Students' Rights Briefings

Rights to Privacy

One of the hottest topics in the students’ rights movements today is the question of whether or not school officials have the right to conduct searches of students and random drug testing. The legal basis for those opposed to such actions is the Fourth Amendment. The Fourth Amendment protects citizens from “unreasonable searches and seizures” of persons or property. Here is the exact wording of the Fourth Amendment:

“The right of the people to be secure in their persons, houses, papers, and effects, against unreasonable searches and seizures, shall not be violated, and no warrants shall issue, but upon probable cause, supported by oath or affirmation, and particularly describing the place to be searched, and the persons or things to be seized.”

Although the Fourth Amendment seems very firm, students do not have the same rights to privacy as adults. Normally, if police and other authorities wish to search an adult, they need both a warrant and “probable cause” that someone has done something wrong. School officials only need a “reasonable suspicion” that a search will produce evidence. The school has permission to search places it owns and students only occupy, such as a school locker. However, students must be notified when their lockers are searched, and they must be offered the chance to be present during the search, along with a witness.

Basically, a search is reasonable when it is based on a common-sense interpretation of facts and circumstances. A reasonable suspicion cannot simply be based on a hunch or rumor. Usually, however, courts give school officials the benefit of the doubt when it comes to determining whether reasonable suspicion was present. Courts have stated the following examples are justified “reasonable suspicion” circumstances:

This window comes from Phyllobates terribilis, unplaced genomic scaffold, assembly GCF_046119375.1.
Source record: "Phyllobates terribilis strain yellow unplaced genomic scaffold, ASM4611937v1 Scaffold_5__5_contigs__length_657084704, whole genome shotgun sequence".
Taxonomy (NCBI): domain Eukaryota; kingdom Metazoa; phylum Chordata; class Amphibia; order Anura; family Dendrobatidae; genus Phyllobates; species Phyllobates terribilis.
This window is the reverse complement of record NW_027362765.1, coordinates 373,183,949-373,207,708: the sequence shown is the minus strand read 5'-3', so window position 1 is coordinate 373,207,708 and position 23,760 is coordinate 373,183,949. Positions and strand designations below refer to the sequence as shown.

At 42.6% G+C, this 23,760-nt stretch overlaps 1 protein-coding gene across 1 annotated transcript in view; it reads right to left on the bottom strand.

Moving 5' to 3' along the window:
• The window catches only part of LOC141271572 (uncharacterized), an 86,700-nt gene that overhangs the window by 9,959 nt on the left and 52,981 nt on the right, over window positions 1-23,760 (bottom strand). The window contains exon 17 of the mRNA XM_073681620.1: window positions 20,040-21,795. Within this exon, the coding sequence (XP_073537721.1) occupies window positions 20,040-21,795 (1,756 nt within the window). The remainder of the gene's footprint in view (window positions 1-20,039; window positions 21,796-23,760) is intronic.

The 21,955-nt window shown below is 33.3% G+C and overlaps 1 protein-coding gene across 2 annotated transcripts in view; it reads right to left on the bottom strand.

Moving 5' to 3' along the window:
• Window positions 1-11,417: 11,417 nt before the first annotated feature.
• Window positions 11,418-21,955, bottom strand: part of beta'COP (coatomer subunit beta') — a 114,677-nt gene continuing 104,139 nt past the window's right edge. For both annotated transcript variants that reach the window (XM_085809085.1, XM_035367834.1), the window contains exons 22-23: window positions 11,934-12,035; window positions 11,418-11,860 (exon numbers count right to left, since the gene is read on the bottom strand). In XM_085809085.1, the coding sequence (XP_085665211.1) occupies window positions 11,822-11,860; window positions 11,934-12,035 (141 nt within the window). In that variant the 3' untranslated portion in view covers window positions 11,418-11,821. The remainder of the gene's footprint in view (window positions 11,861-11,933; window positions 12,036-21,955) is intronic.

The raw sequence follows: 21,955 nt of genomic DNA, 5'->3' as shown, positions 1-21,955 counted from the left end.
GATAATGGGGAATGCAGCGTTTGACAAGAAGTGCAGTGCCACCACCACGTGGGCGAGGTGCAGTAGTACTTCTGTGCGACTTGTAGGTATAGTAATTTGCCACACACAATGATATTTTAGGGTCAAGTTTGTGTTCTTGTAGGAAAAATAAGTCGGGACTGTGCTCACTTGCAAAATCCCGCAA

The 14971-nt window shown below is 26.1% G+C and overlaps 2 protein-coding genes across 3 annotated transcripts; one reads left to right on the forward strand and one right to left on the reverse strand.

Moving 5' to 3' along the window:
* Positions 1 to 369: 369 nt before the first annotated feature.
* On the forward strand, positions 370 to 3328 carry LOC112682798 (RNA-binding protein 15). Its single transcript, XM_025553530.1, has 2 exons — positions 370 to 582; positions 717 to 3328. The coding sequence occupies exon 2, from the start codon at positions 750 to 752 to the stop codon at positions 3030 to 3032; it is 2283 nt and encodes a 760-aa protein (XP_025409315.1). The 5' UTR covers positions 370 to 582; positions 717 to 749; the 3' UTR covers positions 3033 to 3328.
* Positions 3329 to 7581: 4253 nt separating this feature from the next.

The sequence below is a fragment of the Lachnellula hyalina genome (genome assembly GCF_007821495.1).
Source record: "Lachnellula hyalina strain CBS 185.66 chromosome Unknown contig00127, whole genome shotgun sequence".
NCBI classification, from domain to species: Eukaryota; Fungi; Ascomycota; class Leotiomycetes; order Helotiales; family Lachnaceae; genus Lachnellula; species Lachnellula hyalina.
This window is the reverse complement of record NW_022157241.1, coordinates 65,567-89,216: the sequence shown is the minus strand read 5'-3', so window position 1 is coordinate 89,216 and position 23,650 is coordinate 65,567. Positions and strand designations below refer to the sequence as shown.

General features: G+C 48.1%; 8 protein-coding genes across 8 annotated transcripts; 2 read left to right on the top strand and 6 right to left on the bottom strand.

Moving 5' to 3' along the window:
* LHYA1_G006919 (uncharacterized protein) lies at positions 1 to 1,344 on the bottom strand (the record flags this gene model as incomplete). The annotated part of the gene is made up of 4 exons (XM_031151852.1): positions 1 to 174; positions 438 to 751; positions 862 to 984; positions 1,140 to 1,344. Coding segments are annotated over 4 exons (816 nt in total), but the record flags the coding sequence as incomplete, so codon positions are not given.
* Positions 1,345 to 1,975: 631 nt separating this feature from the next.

• If the student acted suspiciously or guiltily when he saw a school security guard
  • If the student staggered around or slurred his words, which would suggest illegal alcohol or drug use
  • If the student held clear plastic bags and a wad of money in his hand, which would suggest illegal drug sales
  • If the student or his presence smelled of marijuana smoke
  • If the student’s suspected misconduct was reported by a teacher, a classmate or the student himself

The courts try to balance a student’s privacy rights against the school’s interest in safety and discipline. The courts have to try to remain neutral, and they have to keep in mind both the students’ fundamental privacy rights and the simple safety concerns of the school.

Rights to Privacy - In the Courts!